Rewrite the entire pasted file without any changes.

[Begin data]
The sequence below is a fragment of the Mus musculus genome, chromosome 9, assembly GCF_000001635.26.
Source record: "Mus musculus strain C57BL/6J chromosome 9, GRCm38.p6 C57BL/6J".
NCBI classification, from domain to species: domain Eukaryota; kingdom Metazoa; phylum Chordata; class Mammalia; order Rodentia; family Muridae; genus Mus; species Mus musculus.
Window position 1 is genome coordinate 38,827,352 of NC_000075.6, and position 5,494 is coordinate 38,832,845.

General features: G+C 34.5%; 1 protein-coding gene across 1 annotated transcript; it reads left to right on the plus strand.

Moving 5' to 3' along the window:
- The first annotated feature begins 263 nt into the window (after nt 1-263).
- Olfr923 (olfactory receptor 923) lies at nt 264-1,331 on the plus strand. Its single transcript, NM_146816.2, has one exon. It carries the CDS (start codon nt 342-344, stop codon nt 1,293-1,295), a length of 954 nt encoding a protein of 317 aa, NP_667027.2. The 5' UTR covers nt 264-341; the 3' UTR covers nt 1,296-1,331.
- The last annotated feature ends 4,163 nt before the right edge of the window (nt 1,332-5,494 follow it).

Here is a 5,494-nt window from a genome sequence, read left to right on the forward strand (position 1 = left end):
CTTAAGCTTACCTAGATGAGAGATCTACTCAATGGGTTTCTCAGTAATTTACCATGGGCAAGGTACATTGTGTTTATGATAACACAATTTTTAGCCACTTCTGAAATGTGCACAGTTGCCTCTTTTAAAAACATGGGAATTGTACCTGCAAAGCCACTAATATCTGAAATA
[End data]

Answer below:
The sequence below is a fragment of the Mus musculus genome, chromosome 9, assembly GCF_000001635.26.
Source record: "Mus musculus strain C57BL/6J chromosome 9, GRCm38.p6 C57BL/6J".
NCBI classification, from domain to species: domain Eukaryota; kingdom Metazoa; phylum Chordata; class Mammalia; order Rodentia; family Muridae; genus Mus; species Mus musculus.
Window position 1 is genome coordinate 38,827,352 of NC_000075.6, and position 5,494 is coordinate 38,832,845.

General features: G+C 34.5%; 1 protein-coding gene across 1 annotated transcript; it reads left to right on the plus strand.

Moving 5' to 3' along the window:
- The first annotated feature begins 263 nt into the window (after nt 1-263).
- Olfr923 (olfactory receptor 923) lies at nt 264-1,331 on the plus strand. Its single transcript, NM_146816.2, has one exon. It carries the CDS (start codon nt 342-344, stop codon nt 1,293-1,295), a length of 954 nt encoding a protein of 317 aa, NP_667027.2. The 5' UTR covers nt 264-341; the 3' UTR covers nt 1,296-1,331.
- The last annotated feature ends 4,163 nt before the right edge of the window (nt 1,332-5,494 follow it).

Here is a 5,494-nt window from a genome sequence, read left to right on the forward strand (position 1 = left end):
CTTAAGCTTACCTAGATGAGAGATCTACTCAATGGGTTTCTCAGTAATTTACCATGGGCAAGGTACATTGTGTTTATGATAACACAATTTTTAGCCACTTCTGAAATGTGCACAGTTGCCTCTTTTAAAAACATGGGAATTGTACCTGCAAAGCCACTAATATCTGAAATA